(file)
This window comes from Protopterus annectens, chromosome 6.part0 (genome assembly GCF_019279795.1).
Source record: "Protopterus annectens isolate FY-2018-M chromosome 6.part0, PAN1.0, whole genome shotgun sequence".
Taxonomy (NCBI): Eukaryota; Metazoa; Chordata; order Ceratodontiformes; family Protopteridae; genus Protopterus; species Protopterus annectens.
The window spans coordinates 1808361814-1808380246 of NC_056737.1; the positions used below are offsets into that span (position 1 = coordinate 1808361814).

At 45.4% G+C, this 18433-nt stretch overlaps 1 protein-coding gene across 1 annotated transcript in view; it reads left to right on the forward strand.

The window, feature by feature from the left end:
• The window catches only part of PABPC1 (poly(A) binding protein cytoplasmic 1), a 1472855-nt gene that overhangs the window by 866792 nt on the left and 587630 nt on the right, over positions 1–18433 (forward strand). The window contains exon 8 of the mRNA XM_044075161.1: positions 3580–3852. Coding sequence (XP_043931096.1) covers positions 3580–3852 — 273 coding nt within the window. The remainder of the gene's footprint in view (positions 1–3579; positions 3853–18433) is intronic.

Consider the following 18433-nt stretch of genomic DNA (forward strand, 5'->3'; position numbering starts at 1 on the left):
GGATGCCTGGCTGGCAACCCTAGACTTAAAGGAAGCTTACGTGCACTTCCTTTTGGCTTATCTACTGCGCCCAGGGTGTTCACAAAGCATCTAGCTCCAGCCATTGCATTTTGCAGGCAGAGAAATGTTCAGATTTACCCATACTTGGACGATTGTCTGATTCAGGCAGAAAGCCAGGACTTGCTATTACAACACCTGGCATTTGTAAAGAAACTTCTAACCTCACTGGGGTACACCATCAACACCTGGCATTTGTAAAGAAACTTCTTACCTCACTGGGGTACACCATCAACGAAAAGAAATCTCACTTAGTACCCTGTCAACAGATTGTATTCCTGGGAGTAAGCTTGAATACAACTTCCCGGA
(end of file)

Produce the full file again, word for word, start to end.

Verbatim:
This window comes from Protopterus annectens, chromosome 6.part0 (genome assembly GCF_019279795.1).
Source record: "Protopterus annectens isolate FY-2018-M chromosome 6.part0, PAN1.0, whole genome shotgun sequence".
Taxonomy (NCBI): Eukaryota; Metazoa; Chordata; order Ceratodontiformes; family Protopteridae; genus Protopterus; species Protopterus annectens.
The window spans coordinates 1808361814-1808380246 of NC_056737.1; the positions used below are offsets into that span (position 1 = coordinate 1808361814).

At 45.4% G+C, this 18433-nt stretch overlaps 1 protein-coding gene across 1 annotated transcript in view; it reads left to right on the forward strand.

The window, feature by feature from the left end:
• The window catches only part of PABPC1 (poly(A) binding protein cytoplasmic 1), a 1472855-nt gene that overhangs the window by 866792 nt on the left and 587630 nt on the right, over positions 1–18433 (forward strand). The window contains exon 8 of the mRNA XM_044075161.1: positions 3580–3852. Coding sequence (XP_043931096.1) covers positions 3580–3852 — 273 coding nt within the window. The remainder of the gene's footprint in view (positions 1–3579; positions 3853–18433) is intronic.

Consider the following 18433-nt stretch of genomic DNA (forward strand, 5'->3'; position numbering starts at 1 on the left):
GGATGCCTGGCTGGCAACCCTAGACTTAAAGGAAGCTTACGTGCACTTCCTTTTGGCTTATCTACTGCGCCCAGGGTGTTCACAAAGCATCTAGCTCCAGCCATTGCATTTTGCAGGCAGAGAAATGTTCAGATTTACCCATACTTGGACGATTGTCTGATTCAGGCAGAAAGCCAGGACTTGCTATTACAACACCTGGCATTTGTAAAGAAACTTCTAACCTCACTGGGGTACACCATCAACACCTGGCATTTGTAAAGAAACTTCTTACCTCACTGGGGTACACCATCAACGAAAAGAAATCTCACTTAGTACCCTGTCAACAGATTGTATTCCTGGGAGTAAGCTTGAATACAACTTCCCGGA